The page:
1887
2 - Qatar Critical Care Conference Proceedings
  • ISSN: 0253-8253
  • EISSN: 2227-0426

Abstract

Site-initiated clinical trials are challenging, particularly with vulnerable populations like ICU patients. But they can be useful if you can answer “Yes” to these questions: (1) Could the answer change practice? (2) Does my ICU see enough of these patients to answer the question? (3) Can I treat both the investigational and control group patients in a fair manner? Other approaches to ICU clinical research, such as joining another multicenter clinical trial and observational (prospective or retrospective) studies whose answers have explanatory power may also be valuable.

Regarding changing practice: The trial's answer should be important enough that any intensivist treating such a patient would care about it. Examples of questions that probably aren't important enough are: (1) Is there a difference in ARDS outcome if the tidal volume is 4, 6, or 8 mL/kg?, (2) Is knee-high pneumatic compression inferior to thigh-high pneumatic compression for thromboembolism prophylaxis in anticoagulant-contraindicated patients?, and (3) Do piperacillin-tazobactam and cefepime have equivalent efficacy for empiric coverage of hospital-acquired infections? The first question probably has a patient-specific, non-generalizable answer; the second, with small “dose” differences has high risk of being a negative study; the third answer likely depends on local organisms, and equivalence studies require very large patient numbers.

Studies whose answers probably could change practice include: (1) Does adding Extracorporeal CO2 Removal (ECCO2R) to intubated ventilation in combined respiratory and metabolic acidosis improve survival/shorten ventilator time?, and (2) Does extracorporeal CPR (ECPR) for witnessed out-of-hospital cardiac arrest with a shockable rhythm save lives? Regarding the ECCO2R proposal, current practice involves hyperventilating high-dead-space patients, pressors, bicarbonate infusion, maybe dialysis, and outcomes are poor. ECCO2R can reduce ventilatory and alkalinizing/dialysis requirements1. Regarding the ECPR proposal, current survival rates reported after 60 min of CPR without ECPR for possibly salvageable patients are 9%; with ECPR, 22%. Moreover, there are no clinical trials published2.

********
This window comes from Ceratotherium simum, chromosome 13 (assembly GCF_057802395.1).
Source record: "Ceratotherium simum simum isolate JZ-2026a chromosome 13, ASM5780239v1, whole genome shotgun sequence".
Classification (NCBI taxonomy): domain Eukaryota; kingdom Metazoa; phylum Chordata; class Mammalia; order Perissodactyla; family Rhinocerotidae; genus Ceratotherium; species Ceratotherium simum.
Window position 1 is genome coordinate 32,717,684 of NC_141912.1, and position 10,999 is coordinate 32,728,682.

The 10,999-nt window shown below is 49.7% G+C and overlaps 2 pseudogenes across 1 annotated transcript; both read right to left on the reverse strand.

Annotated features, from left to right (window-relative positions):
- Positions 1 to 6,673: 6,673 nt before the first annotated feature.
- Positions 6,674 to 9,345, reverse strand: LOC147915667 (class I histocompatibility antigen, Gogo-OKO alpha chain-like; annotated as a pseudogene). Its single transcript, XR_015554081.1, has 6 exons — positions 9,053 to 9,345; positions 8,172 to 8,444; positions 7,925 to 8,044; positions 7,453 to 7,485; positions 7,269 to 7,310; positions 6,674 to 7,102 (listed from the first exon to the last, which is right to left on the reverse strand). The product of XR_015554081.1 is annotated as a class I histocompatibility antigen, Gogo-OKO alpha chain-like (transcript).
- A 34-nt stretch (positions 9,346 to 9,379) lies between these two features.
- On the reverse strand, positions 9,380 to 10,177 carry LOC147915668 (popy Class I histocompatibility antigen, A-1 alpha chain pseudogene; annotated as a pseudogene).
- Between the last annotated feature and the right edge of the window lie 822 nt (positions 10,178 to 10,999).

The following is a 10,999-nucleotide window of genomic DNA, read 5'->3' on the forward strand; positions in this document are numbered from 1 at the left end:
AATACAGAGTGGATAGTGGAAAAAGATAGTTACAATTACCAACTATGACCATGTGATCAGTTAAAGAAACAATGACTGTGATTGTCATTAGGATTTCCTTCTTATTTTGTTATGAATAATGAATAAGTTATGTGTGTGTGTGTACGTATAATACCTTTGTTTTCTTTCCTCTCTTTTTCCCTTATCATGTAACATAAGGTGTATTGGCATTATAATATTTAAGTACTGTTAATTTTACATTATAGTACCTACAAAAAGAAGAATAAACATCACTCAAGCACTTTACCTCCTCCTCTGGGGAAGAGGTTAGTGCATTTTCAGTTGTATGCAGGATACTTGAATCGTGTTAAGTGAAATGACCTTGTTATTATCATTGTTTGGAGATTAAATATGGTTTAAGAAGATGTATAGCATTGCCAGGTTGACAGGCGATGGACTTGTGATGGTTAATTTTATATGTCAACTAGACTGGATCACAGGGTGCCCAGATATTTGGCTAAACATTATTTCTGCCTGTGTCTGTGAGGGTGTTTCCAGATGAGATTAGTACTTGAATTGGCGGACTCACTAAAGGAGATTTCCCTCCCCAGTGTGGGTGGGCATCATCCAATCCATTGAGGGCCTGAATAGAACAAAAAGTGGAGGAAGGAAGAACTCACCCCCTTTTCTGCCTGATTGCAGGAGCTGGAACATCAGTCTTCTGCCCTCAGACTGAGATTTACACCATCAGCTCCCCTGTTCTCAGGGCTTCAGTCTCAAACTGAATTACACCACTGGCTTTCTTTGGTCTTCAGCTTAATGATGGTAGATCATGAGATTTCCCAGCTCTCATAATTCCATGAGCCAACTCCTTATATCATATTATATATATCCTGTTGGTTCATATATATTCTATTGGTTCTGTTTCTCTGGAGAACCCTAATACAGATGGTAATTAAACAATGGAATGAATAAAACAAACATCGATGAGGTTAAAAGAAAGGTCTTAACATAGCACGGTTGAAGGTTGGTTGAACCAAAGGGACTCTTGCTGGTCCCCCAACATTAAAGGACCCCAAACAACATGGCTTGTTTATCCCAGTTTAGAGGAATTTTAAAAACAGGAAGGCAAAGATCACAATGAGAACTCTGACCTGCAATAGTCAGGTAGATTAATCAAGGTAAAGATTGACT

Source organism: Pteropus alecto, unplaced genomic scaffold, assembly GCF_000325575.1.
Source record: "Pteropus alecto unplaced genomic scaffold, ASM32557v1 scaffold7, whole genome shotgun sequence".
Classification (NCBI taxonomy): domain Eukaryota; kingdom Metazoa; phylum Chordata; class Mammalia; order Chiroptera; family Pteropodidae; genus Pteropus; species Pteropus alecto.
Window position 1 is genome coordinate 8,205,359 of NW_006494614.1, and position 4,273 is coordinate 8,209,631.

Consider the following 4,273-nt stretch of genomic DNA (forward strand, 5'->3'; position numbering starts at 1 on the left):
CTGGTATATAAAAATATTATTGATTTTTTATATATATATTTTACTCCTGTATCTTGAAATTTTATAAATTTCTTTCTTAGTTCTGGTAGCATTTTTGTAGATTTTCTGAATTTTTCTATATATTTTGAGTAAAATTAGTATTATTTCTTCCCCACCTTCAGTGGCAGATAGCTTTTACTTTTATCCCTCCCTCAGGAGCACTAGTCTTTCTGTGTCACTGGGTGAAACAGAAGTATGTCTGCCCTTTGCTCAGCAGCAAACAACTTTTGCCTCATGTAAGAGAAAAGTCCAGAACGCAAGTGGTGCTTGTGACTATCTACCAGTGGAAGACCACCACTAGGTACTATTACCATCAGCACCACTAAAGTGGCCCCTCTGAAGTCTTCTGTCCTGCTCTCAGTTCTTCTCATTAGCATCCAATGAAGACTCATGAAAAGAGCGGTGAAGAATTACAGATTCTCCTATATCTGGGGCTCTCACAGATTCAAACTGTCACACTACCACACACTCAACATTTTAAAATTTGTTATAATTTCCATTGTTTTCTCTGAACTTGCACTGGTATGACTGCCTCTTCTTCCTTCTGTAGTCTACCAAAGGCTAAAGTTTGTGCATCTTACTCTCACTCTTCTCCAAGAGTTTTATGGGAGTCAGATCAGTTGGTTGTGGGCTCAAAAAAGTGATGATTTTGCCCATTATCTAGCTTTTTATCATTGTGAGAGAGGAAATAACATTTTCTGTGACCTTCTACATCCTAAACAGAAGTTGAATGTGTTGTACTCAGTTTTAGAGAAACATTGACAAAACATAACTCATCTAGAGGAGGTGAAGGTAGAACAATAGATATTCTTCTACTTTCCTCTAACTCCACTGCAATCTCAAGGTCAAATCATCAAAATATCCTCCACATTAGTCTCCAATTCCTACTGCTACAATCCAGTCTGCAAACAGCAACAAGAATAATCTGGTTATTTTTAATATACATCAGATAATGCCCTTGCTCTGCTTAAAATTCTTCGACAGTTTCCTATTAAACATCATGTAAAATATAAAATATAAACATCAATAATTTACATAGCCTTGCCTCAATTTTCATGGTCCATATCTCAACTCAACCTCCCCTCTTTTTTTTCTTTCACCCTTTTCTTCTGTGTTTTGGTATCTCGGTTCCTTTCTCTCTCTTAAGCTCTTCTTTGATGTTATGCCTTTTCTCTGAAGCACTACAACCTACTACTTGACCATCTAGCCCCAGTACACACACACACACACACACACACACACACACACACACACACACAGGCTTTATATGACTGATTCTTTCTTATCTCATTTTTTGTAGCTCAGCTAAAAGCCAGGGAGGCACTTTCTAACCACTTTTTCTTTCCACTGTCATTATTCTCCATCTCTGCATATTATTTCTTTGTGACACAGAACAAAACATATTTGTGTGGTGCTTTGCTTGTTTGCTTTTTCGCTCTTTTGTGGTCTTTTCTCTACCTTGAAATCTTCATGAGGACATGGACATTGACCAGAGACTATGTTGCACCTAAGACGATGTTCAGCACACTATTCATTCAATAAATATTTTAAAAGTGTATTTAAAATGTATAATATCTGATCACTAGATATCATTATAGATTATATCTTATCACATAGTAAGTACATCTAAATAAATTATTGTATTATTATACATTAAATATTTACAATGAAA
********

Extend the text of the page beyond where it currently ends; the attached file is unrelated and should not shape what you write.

The second criterion is important because if your site doesn't see enough patients, coordination with multiple centers and delay can imperil completion. Estimating sample size early for feasibility is important. For the ECCO2R proposal, an estimate for 30-day survival of such patients is 25%. To double survival to 50%, 2-sided p = 0.05, with 80% power, sample size is 65/group, 130 patients altogether. For the ECPR proposal, an estimate without ECPR is 5% survival after an hour of CPR. To raise survival to 25%, 2-sided p = 0.05, with 80% power, sample size is 58/group, 116 patients. These numbers may be practically achieved in some centers after 2-3 years, when the answers will still be pertinent.

The third criterion addresses whether the question is practical: Can a protocol fair to patients be devised and executed? For both ECCO2R and ECPR proposals, the protocols must (1) Establish criteria to assure no prolongation of life just to favor one unblinded group or another, and (2) Establish a process to assure uniform patient entrance and procedures among participating physicians and centers. Careful thought and collegial consultation at the start of study planning is important for helping ICU patients with your clinical research. Preparing the final study report similarly requires close attention and consultation3.

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/content/journals/10.5339/qmj.2019.qccc.51
2019-11-05
2020-09-27
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References

  1. Karagiannidis C, Hesselmann F, Fan E. Physiological and Technical Considerations of Extracorporeal CO2 Removal. Crit Care. 2019; 23:1:75.
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  2. Tonna JE, Johnson NJ, Greenwood J, Gaieski DF, Shinar Z, Bellezo JM, et al.  Practice characteristics of Emergency Department extracorporeal cardiopulmonary resuscitation (eCPR) programs in the United States: The current state of the art of Emergency Department extracorporeal membrane oxygenation (ED ECMO). Resuscitation. 2016; 107::3846.
    [Google Scholar]
  3. CONSORT. Transparent reporting of trials [Internet]. [Accessed 21 May 2019]. Available from: http://www.consort-statement.org .
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  • Article Type: Conference Abstract
Keyword(s): alveolar hypoventilation , clinical trials , ethics , extracorporeal removal and ICU
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